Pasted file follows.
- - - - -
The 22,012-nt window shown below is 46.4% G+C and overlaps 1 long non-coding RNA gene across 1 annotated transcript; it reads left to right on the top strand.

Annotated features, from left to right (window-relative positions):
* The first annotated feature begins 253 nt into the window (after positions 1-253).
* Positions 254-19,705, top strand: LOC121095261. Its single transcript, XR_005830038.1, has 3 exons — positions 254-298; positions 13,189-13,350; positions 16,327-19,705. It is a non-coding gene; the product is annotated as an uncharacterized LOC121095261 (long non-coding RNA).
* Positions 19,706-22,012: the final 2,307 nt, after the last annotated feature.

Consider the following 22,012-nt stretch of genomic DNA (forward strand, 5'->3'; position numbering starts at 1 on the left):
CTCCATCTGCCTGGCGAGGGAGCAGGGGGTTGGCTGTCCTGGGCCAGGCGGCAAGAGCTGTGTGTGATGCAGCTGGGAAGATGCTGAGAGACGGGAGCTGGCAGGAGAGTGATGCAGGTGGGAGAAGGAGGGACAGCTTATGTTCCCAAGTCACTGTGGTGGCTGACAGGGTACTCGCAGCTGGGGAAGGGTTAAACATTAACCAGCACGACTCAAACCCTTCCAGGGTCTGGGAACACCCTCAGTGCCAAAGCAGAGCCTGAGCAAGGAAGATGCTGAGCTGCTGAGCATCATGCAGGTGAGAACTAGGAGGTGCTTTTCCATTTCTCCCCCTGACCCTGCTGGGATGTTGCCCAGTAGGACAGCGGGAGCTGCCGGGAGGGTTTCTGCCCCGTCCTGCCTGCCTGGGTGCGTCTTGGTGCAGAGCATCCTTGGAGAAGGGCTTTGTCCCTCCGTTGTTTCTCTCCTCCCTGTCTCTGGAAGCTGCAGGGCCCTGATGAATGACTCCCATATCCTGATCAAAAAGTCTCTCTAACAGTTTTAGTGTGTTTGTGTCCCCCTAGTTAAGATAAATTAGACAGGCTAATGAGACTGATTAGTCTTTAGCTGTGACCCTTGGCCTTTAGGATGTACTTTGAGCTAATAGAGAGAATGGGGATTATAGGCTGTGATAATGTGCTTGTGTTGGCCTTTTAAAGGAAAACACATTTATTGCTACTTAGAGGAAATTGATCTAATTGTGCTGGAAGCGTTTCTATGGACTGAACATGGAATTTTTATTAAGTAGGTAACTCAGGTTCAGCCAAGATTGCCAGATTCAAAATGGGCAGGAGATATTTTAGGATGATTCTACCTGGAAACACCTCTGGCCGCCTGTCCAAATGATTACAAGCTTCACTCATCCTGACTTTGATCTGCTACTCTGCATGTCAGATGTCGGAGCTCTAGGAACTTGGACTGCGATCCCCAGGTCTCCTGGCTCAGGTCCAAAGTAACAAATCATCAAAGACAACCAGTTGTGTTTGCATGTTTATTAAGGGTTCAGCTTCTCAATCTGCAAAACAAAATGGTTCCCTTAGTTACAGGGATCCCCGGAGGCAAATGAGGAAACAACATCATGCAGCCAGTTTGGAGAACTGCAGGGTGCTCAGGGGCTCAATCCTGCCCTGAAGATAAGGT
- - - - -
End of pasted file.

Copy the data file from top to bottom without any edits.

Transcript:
The 22,012-nt window shown below is 46.4% G+C and overlaps 1 long non-coding RNA gene across 1 annotated transcript; it reads left to right on the top strand.

Annotated features, from left to right (window-relative positions):
* The first annotated feature begins 253 nt into the window (after positions 1-253).
* Positions 254-19,705, top strand: LOC121095261. Its single transcript, XR_005830038.1, has 3 exons — positions 254-298; positions 13,189-13,350; positions 16,327-19,705. It is a non-coding gene; the product is annotated as an uncharacterized LOC121095261 (long non-coding RNA).
* Positions 19,706-22,012: the final 2,307 nt, after the last annotated feature.

Consider the following 22,012-nt stretch of genomic DNA (forward strand, 5'->3'; position numbering starts at 1 on the left):
CTCCATCTGCCTGGCGAGGGAGCAGGGGGTTGGCTGTCCTGGGCCAGGCGGCAAGAGCTGTGTGTGATGCAGCTGGGAAGATGCTGAGAGACGGGAGCTGGCAGGAGAGTGATGCAGGTGGGAGAAGGAGGGACAGCTTATGTTCCCAAGTCACTGTGGTGGCTGACAGGGTACTCGCAGCTGGGGAAGGGTTAAACATTAACCAGCACGACTCAAACCCTTCCAGGGTCTGGGAACACCCTCAGTGCCAAAGCAGAGCCTGAGCAAGGAAGATGCTGAGCTGCTGAGCATCATGCAGGTGAGAACTAGGAGGTGCTTTTCCATTTCTCCCCCTGACCCTGCTGGGATGTTGCCCAGTAGGACAGCGGGAGCTGCCGGGAGGGTTTCTGCCCCGTCCTGCCTGCCTGGGTGCGTCTTGGTGCAGAGCATCCTTGGAGAAGGGCTTTGTCCCTCCGTTGTTTCTCTCCTCCCTGTCTCTGGAAGCTGCAGGGCCCTGATGAATGACTCCCATATCCTGATCAAAAAGTCTCTCTAACAGTTTTAGTGTGTTTGTGTCCCCCTAGTTAAGATAAATTAGACAGGCTAATGAGACTGATTAGTCTTTAGCTGTGACCCTTGGCCTTTAGGATGTACTTTGAGCTAATAGAGAGAATGGGGATTATAGGCTGTGATAATGTGCTTGTGTTGGCCTTTTAAAGGAAAACACATTTATTGCTACTTAGAGGAAATTGATCTAATTGTGCTGGAAGCGTTTCTATGGACTGAACATGGAATTTTTATTAAGTAGGTAACTCAGGTTCAGCCAAGATTGCCAGATTCAAAATGGGCAGGAGATATTTTAGGATGATTCTACCTGGAAACACCTCTGGCCGCCTGTCCAAATGATTACAAGCTTCACTCATCCTGACTTTGATCTGCTACTCTGCATGTCAGATGTCGGAGCTCTAGGAACTTGGACTGCGATCCCCAGGTCTCCTGGCTCAGGTCCAAAGTAACAAATCATCAAAGACAACCAGTTGTGTTTGCATGTTTATTAAGGGTTCAGCTTCTCAATCTGCAAAACAAAATGGTTCCCTTAGTTACAGGGATCCCCGGAGGCAAATGAGGAAACAACATCATGCAGCCAGTTTGGAGAACTGCAGGGTGCTCAGGGGCTCAATCCTGCCCTGAAGATAAGGT